If you have a habit of lying on Facebook, you’re only storing up problems for yourself, a new piece of research has concluded.
The new poll has pinned some numbers on a fairly obvious truth, and specifically, found that lying about how great your life is on the social network could induce paranoia and actual memory problems.
Inventing cool things that are happening in your life which aren’t really – from little trips to the pub for a night out, to major holidays or even relationships – is quite common on social networks, it would seem, as two-thirds of web users said they distort the truth with online profiles. In the younger age bracket of those polled, one in five of 18 to 24-year-olds said their profiles actually bore no resemblance to the reality of their lives.
The trouble is that the lies cause stress as folks try to remember all the things they’ve invented which they’re supposed to have done – and almost a third of those polled (in the study from website Pencourage) said they couldn’t live up to their online persona.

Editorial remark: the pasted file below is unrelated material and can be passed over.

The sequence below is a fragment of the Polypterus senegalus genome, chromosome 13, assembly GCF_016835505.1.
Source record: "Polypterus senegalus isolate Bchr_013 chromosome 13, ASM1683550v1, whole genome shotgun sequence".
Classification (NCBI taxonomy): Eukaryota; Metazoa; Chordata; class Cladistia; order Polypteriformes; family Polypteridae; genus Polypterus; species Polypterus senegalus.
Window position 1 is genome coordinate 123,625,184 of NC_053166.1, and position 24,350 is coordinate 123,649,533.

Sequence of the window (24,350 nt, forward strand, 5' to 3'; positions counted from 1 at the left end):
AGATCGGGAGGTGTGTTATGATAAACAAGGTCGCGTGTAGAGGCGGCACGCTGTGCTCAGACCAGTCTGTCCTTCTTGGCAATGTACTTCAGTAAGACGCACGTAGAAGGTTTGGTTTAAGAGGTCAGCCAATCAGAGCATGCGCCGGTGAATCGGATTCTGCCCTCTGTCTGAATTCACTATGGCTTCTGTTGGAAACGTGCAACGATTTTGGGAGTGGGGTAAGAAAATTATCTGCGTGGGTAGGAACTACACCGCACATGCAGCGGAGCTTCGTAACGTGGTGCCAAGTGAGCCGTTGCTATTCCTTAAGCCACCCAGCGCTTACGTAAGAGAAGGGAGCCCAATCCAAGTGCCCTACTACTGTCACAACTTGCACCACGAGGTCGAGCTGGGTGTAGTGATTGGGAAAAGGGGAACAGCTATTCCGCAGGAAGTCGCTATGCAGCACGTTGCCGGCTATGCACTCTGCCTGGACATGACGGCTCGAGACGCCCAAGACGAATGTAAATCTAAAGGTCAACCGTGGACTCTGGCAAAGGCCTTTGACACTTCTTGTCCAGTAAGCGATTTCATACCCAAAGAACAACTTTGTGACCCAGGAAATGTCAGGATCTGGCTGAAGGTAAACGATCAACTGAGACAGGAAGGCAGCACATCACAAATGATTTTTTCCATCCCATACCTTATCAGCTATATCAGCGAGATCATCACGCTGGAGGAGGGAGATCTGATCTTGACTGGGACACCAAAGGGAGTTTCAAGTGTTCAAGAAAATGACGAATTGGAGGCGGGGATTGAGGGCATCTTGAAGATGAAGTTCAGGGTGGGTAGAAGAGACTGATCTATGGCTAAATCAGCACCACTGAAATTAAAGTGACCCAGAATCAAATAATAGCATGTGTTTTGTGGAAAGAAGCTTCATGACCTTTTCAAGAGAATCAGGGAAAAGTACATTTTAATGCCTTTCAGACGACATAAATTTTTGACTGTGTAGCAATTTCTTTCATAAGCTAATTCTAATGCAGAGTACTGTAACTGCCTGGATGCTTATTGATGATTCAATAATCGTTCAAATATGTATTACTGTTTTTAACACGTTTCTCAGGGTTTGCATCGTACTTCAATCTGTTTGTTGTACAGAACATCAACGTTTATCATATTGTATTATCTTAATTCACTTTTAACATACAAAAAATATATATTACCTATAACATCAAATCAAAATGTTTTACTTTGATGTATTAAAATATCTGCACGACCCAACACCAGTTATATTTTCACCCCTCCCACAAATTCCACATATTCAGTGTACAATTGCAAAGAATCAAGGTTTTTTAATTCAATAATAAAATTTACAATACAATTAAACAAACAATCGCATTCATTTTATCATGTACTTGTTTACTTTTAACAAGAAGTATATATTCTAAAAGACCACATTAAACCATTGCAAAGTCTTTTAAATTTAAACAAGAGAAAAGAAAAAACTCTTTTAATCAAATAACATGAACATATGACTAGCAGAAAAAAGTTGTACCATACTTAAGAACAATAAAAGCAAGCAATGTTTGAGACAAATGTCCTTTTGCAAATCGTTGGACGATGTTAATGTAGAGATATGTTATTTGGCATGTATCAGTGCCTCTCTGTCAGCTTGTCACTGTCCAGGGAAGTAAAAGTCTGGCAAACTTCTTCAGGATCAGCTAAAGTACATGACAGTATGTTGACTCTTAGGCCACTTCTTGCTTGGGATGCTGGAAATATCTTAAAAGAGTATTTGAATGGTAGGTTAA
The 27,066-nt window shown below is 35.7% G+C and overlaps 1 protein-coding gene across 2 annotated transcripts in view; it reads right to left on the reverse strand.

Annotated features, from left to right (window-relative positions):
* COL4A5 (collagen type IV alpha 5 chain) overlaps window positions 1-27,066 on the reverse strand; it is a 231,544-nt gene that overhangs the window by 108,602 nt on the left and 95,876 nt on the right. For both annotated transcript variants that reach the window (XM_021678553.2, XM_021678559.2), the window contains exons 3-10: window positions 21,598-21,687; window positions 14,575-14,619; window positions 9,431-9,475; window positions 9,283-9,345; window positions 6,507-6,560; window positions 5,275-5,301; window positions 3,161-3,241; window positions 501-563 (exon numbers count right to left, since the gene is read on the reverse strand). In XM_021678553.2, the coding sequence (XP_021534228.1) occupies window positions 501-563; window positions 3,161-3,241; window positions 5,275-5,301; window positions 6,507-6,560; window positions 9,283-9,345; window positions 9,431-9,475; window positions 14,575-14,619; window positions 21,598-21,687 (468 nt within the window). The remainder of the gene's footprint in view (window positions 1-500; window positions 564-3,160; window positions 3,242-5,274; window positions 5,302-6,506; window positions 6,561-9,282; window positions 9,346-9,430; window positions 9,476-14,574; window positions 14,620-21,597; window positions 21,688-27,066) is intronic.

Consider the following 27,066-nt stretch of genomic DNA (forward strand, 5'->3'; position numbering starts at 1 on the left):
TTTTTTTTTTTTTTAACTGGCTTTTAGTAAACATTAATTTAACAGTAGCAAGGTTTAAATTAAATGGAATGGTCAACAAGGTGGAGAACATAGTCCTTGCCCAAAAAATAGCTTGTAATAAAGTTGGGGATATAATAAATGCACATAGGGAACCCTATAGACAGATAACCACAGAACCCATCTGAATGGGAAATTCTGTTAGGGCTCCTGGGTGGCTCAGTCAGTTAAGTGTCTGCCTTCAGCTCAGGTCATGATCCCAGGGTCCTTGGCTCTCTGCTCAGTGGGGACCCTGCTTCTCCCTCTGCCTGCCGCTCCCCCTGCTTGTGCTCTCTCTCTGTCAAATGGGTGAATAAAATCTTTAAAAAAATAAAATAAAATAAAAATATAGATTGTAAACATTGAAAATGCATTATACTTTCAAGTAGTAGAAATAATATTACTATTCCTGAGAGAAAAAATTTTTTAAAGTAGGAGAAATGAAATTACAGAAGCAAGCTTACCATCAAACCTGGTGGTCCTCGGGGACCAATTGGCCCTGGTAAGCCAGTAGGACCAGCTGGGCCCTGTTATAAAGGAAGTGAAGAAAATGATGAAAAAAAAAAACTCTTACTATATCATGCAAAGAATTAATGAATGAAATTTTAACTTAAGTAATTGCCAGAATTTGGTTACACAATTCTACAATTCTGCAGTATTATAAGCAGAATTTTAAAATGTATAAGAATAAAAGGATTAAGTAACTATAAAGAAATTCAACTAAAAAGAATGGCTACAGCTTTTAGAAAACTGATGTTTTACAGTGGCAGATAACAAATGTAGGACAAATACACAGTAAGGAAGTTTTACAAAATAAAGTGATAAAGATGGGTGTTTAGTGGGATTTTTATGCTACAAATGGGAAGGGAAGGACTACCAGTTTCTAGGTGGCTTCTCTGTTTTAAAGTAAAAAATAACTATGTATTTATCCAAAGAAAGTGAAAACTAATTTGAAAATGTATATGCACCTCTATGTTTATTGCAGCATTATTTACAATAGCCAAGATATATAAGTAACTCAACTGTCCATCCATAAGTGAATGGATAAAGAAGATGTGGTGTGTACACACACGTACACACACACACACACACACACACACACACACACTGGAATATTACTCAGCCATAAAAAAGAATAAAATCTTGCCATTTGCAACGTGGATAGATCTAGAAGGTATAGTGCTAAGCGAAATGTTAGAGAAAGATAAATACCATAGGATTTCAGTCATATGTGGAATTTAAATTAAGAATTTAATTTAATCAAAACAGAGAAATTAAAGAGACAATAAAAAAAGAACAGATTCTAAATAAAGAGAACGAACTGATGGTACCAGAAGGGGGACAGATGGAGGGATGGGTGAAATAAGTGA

Perhaps the worst of it, though, is people can start confusing the lies with reality – as one in six people admitted that their memory of events on their online profile was “compromised”.
Clinical psychologist Richard Sherry told the Independent that when people try to present themselves in the best light in online profiles, that the “dark side of this social conformity is when we deeply lose ourselves or negate what authentically and compassionately feels to be 'us'.”
He further observed: “When this starts to happen, feelings of guilt and distaste towards ourselves can create a cognitive trap of alienation and possibly even a sense of disconnection and paranoia.”
Facebook and similar sites can be very useful in terms of keeping in touch, organising events and so forth, but building an “online life” to show off to hundreds or indeed thousands of “friends” is obviously a foolish endeavour which won’t end well in the long run, one way or another.